I have spoken before about the impact the bleed on my brain has had on my left-hand side. Today, I wanted to share with you a personal milestone I achieved recently.
I have mentioned how the bleed occurred on the right side of my brain, which controls the left side of your body.
One of the results of this was leaving me with a slight limp, which I was self conscious about as it made me stand out from everyone else, and not in a good way.
Thankfully, after walking everywhere, and numerous trips to the gym - by myself may I add - the limp has reduced and I feel more comfortable with it. In terms of lasting effects of brain injuries, I have been incredibly lucky. I know that.
I'm not allowed to drive now so I walk everywhere, which makes me see the positives.
Not only does it give me exercise, but it also helps me claim back some of the confidence I feel I have lost because of my brain injury.
I struggle to keep up walking with people around me. Maybe it is the competitive part of my personality, which has nothing to do with my brain injury, but I can't help feeling I have fallen behind people in my life.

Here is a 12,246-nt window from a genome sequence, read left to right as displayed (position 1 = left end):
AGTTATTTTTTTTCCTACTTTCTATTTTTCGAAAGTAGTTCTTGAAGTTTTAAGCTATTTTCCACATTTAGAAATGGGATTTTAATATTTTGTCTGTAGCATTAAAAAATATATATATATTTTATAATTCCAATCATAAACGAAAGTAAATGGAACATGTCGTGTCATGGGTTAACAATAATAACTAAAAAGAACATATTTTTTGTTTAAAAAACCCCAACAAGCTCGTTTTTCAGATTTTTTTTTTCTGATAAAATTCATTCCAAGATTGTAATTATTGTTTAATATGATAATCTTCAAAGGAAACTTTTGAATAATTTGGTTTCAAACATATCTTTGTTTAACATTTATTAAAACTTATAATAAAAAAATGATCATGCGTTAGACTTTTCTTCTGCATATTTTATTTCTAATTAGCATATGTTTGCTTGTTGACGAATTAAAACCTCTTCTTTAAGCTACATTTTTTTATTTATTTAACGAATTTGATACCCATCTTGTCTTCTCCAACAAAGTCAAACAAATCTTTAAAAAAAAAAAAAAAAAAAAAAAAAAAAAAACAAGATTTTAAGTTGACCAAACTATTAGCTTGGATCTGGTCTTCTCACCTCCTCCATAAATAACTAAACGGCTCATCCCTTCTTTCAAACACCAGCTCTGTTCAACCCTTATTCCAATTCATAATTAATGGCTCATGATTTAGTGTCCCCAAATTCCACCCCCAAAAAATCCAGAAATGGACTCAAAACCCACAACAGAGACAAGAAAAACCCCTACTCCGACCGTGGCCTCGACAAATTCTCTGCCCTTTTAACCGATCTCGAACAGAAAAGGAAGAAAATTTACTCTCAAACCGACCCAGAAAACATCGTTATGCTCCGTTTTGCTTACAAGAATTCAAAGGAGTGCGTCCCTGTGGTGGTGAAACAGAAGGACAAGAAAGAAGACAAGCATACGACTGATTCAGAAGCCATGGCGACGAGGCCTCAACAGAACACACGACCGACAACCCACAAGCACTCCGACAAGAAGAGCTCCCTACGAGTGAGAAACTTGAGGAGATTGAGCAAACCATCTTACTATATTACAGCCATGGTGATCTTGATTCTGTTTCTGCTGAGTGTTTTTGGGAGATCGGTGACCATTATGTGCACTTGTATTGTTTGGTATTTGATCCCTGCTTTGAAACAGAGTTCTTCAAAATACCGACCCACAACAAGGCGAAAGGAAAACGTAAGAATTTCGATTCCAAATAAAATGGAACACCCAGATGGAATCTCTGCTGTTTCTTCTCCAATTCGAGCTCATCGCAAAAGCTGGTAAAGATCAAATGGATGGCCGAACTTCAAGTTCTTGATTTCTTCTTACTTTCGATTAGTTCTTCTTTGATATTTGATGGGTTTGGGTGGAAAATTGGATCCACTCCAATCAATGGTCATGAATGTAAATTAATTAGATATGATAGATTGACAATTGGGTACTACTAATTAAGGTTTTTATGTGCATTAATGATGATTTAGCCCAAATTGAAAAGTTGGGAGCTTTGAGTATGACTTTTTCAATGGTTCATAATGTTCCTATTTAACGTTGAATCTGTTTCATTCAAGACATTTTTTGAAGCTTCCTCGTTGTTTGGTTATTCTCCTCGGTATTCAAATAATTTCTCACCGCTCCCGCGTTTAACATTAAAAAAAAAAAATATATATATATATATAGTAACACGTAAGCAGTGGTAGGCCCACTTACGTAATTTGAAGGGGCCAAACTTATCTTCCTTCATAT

Friends, and work colleagues, have bought houses, got married and had children, plus others have moved ahead of me in their careers - not that it is a race.
So when I walk down the street and people all around me are overtaking me, I can't help seeing the symbolic significance.
The tide may be turning though; when I was walking to the shop the other day, not only did someone struggle to walk as quickly as me. But I actually managed to overtake someone in front of me.
I realise this is petty, but as I have said before, I am constantly trying to look for positives which I can take forward in the rest of my recovery.
I have been extremely lucky with my brain injury. There are many people I have met at Headway who have it worse than me.
Although the effects of my injury get me down sometimes, occasionally - yes occasionally - frustration gets the better of me and I have a good old childish strop.
Unfortunately Amy has to put up with these moments of frustration, which she does not deserve, as she does so much for me, and has given up so much for me.
When I have these moments of frustration, because I struggle to pick something up, or cannot tie shoelaces, I have to remind myself I am not doing it just for me, but for Amy too.
If you have read any of my blogs before, you will have heard me bang on about the fact brain injuries don't just affect one person, so I am extremely fortunate to still have her in my life. A fact I do not need much reminding of.
I do sometimes need to remind myself I am not running a solo race, I am part of a team.